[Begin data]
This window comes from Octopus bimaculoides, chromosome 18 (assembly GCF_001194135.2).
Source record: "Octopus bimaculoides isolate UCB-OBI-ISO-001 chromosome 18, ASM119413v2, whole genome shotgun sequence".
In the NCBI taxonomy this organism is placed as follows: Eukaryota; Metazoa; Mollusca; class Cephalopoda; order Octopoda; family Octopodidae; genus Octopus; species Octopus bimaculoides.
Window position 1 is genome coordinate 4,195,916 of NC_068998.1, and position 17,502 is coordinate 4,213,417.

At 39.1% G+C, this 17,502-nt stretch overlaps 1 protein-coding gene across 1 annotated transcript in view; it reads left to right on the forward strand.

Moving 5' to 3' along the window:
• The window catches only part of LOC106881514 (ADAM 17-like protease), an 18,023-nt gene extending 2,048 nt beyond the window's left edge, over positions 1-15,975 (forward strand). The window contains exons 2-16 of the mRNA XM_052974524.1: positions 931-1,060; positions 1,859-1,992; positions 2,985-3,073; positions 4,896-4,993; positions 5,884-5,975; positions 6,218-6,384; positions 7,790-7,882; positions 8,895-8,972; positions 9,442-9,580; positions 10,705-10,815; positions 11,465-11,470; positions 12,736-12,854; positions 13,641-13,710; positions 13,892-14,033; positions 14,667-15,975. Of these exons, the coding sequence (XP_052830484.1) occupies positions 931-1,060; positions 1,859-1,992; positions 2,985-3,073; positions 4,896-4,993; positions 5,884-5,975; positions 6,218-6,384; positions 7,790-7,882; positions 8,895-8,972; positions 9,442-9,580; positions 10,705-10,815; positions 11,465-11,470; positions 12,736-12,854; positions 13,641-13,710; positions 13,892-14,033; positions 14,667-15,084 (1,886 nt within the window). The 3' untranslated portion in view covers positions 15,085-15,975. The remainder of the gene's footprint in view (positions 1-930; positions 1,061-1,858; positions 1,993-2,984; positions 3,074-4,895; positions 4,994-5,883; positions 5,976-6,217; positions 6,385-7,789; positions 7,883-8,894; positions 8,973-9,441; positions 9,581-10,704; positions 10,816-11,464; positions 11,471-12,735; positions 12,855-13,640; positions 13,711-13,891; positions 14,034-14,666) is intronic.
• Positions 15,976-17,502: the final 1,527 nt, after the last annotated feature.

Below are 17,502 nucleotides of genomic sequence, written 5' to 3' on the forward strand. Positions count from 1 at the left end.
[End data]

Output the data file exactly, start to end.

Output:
This window comes from Octopus bimaculoides, chromosome 18 (assembly GCF_001194135.2).
Source record: "Octopus bimaculoides isolate UCB-OBI-ISO-001 chromosome 18, ASM119413v2, whole genome shotgun sequence".
In the NCBI taxonomy this organism is placed as follows: Eukaryota; Metazoa; Mollusca; class Cephalopoda; order Octopoda; family Octopodidae; genus Octopus; species Octopus bimaculoides.
Window position 1 is genome coordinate 4,195,916 of NC_068998.1, and position 17,502 is coordinate 4,213,417.

At 39.1% G+C, this 17,502-nt stretch overlaps 1 protein-coding gene across 1 annotated transcript in view; it reads left to right on the forward strand.

Moving 5' to 3' along the window:
• The window catches only part of LOC106881514 (ADAM 17-like protease), an 18,023-nt gene extending 2,048 nt beyond the window's left edge, over positions 1-15,975 (forward strand). The window contains exons 2-16 of the mRNA XM_052974524.1: positions 931-1,060; positions 1,859-1,992; positions 2,985-3,073; positions 4,896-4,993; positions 5,884-5,975; positions 6,218-6,384; positions 7,790-7,882; positions 8,895-8,972; positions 9,442-9,580; positions 10,705-10,815; positions 11,465-11,470; positions 12,736-12,854; positions 13,641-13,710; positions 13,892-14,033; positions 14,667-15,975. Of these exons, the coding sequence (XP_052830484.1) occupies positions 931-1,060; positions 1,859-1,992; positions 2,985-3,073; positions 4,896-4,993; positions 5,884-5,975; positions 6,218-6,384; positions 7,790-7,882; positions 8,895-8,972; positions 9,442-9,580; positions 10,705-10,815; positions 11,465-11,470; positions 12,736-12,854; positions 13,641-13,710; positions 13,892-14,033; positions 14,667-15,084 (1,886 nt within the window). The 3' untranslated portion in view covers positions 15,085-15,975. The remainder of the gene's footprint in view (positions 1-930; positions 1,061-1,858; positions 1,993-2,984; positions 3,074-4,895; positions 4,994-5,883; positions 5,976-6,217; positions 6,385-7,789; positions 7,883-8,894; positions 8,973-9,441; positions 9,581-10,704; positions 10,816-11,464; positions 11,471-12,735; positions 12,855-13,640; positions 13,711-13,891; positions 14,034-14,666) is intronic.
• Positions 15,976-17,502: the final 1,527 nt, after the last annotated feature.

Below are 17,502 nucleotides of genomic sequence, written 5' to 3' on the forward strand. Positions count from 1 at the left end.